Derek Cianfrance Interview: ‘I Know This Much Is True’
“Not only is this show about family history, it’s about American history,” reveals filmmaker Derek Cianfrance (“Blue Valentine,” “The Place Beyond the Pines”) about his first television project, HBO’s six-part limited series “I Know This Much Is True.”
By tying a intimate family story of loss and trauma to a wider exploration of American society, Cianfrance says that the series ultimately became a “reckoning of sins from the past and trying to become whole from them, trying to reconcile those sins and move forward. Not to ignore them, or erase them, but to acknowledge them and do better.” Watch our exclusive video interview with Cianfrance above.
“I Know This Much is True,” adapted from the novel by author Wally Lamb stars Oscar nominee Mark Ruffalo as Dominick and Thomas Birdsey, identical twin brothers with a deeply troubled past. Thomas is a paranoid schizophrenic that has been committed to an asylum while Dominick advocates for his brother’s release, while also grappling with the recent death of his child and the mysteries that are revealed about his ancestors. The series also stars Oscar winner Melissa Leo as the twins’ mother, multiple Emmy-winning comedian and activist Rosie O’Donnell as Thomas’ social worker, Emmy winner Archie Panjabi as Dominick’s therapist and Emmy nominee Kathryn Hahn as Dominick’s estranged, grieving wife.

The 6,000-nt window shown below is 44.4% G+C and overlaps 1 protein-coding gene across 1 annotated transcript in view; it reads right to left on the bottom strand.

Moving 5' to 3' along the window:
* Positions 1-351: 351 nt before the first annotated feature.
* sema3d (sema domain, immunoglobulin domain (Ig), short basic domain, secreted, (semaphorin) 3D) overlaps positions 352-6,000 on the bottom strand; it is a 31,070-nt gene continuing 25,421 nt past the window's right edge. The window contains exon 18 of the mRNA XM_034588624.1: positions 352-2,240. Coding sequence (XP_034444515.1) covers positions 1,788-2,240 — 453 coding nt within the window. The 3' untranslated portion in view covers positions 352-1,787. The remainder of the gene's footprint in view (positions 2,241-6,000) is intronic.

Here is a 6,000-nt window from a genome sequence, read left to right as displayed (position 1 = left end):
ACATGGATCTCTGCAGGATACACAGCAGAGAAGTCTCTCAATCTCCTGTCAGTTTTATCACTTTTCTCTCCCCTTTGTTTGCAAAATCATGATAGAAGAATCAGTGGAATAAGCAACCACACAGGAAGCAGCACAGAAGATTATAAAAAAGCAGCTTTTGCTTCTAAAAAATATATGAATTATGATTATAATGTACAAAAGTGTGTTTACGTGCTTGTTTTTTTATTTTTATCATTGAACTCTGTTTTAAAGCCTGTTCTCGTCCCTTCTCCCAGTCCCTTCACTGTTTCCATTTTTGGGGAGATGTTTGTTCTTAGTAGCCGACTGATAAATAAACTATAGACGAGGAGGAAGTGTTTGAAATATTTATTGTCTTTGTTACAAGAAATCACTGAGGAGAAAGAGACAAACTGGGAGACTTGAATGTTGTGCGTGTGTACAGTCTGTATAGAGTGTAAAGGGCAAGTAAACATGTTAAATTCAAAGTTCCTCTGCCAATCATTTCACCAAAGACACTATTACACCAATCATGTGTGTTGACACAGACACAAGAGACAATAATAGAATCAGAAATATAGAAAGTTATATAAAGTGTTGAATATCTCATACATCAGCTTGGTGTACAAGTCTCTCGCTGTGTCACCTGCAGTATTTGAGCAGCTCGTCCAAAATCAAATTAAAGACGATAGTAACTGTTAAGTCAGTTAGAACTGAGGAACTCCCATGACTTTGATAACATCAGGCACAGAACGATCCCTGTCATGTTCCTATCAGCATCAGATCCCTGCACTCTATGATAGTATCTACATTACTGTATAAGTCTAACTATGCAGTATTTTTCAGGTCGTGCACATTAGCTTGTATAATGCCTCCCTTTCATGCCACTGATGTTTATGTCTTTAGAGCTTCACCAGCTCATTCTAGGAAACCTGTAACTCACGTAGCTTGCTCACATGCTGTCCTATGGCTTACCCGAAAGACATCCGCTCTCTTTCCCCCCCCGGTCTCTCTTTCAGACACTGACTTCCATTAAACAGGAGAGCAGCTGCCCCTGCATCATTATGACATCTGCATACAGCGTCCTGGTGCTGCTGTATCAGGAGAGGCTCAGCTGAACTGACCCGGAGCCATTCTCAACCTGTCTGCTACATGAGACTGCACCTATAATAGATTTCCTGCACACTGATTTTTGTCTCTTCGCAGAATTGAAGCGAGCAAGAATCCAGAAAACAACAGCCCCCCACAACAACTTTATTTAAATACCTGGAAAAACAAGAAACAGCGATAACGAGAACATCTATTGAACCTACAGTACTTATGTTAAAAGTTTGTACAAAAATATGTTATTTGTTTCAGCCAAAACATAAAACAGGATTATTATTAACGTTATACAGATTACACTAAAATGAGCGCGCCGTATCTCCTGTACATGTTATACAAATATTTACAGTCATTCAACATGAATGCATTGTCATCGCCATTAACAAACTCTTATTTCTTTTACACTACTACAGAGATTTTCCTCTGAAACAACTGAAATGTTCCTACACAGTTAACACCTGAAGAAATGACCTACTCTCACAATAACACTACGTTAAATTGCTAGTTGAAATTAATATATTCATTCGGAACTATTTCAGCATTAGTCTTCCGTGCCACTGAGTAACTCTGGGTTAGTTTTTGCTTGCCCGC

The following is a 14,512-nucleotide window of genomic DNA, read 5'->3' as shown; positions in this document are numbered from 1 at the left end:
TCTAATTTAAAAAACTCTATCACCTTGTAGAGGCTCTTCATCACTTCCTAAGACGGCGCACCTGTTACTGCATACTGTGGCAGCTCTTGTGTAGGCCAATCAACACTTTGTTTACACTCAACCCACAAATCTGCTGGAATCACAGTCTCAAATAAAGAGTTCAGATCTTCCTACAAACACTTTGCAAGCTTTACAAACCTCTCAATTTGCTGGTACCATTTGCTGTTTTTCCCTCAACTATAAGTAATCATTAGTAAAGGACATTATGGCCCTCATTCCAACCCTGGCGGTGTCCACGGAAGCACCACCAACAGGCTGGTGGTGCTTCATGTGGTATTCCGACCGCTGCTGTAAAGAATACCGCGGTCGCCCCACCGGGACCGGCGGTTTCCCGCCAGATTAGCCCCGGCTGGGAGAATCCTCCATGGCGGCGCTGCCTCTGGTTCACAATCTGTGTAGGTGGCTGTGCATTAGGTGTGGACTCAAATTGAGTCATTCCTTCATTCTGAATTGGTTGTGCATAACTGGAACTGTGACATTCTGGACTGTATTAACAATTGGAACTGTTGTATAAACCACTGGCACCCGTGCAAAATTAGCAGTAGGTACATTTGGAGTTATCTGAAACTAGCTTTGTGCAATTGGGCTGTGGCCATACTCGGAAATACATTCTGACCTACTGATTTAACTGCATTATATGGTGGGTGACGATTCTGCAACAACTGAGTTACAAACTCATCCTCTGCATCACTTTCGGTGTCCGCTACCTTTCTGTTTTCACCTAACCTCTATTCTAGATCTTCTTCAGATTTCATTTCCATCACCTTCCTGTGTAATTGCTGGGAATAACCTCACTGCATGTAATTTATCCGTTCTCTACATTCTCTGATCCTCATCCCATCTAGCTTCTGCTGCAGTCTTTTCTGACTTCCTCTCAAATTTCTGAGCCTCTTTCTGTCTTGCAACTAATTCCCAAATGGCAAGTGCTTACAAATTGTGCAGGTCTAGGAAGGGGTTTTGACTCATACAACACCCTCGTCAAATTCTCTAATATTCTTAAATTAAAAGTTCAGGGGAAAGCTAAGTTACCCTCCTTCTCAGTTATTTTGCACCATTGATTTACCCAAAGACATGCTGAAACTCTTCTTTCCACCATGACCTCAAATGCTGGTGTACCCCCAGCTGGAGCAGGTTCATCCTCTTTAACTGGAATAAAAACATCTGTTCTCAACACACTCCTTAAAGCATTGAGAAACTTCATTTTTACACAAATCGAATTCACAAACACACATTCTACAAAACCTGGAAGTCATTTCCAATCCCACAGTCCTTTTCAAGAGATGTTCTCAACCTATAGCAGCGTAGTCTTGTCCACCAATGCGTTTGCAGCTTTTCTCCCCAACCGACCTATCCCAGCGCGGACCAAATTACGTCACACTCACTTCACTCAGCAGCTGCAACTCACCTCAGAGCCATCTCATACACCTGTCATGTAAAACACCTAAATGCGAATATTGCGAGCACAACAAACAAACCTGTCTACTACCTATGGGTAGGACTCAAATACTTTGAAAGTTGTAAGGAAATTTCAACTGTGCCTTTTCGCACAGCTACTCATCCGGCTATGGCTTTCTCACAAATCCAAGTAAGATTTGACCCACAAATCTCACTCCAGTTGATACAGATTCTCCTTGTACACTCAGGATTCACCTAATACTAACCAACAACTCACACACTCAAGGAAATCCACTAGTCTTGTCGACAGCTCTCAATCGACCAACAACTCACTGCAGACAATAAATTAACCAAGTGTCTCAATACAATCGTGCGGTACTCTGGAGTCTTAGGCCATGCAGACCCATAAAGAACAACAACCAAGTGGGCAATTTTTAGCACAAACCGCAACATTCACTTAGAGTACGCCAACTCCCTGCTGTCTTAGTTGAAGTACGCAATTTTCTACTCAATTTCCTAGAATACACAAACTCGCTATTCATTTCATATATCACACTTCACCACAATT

One of the highlights of the series is in the penultimate episode, told primarily in flashbacks as Dominick reads a manuscript written by his mysterious Sicilian grandfather, who we learn was a feckless and abusive man that Dominick believes may have cursed his family in order to explain their recurring misfortune. That plot line intrigued Cianfrance, also a descendant of Italian immigrants, partly because it resonated with him personally. “There’s a few stories I know about my great-grandfather and those stories I know about him are just dastardly. His history hung over my family. I’ve always been interested in this idea of generational trauma and the idea of legacy that gets passed on to further generations,” he explains. “Once I became a father I started to realize the cycle of life, the things that get passed on that you have no control over. So I yearned to go back into my family’s past to find the secrets, to find the moments that defined me that I was just born into.
“On a larger scale, I think it’s universal in so many ways because, look what’s happening in our societies, all around the world right now. We are all dealing with the sins of the past. There’s a reckoning with our past. Here’s a lot of beauty in the past. Without my great-grandfather I wouldn’t be here today. But there’s the ruthless, violent choices that he made in his life shaped the world that my kids now live in.”
Cianfrance says bringing this story to life has been ultimately rewarding, also admitting that the project was emotionally challenging. Not only does it tackle rather heady subject matter, but he also had to complete production under extremely difficult circumstances, editing the series in isolation during a global pandemic and also suffering a very personal loss.
“At the end of shooting, three days after the end, I get this terrible news that my younger sister had passed away. She was 36,” Cianfrance reveals. “I spent some time grieving with my family and then went back to the editing room and started this nearly impossible task of editing and putting together this 600 hours of footage that we shot,” he says. “I wrote and directed every episode, it was 371 pages that I wrote, and I directed every page, so it was a massive, massive undertaking and one of the greatest joys of my life.”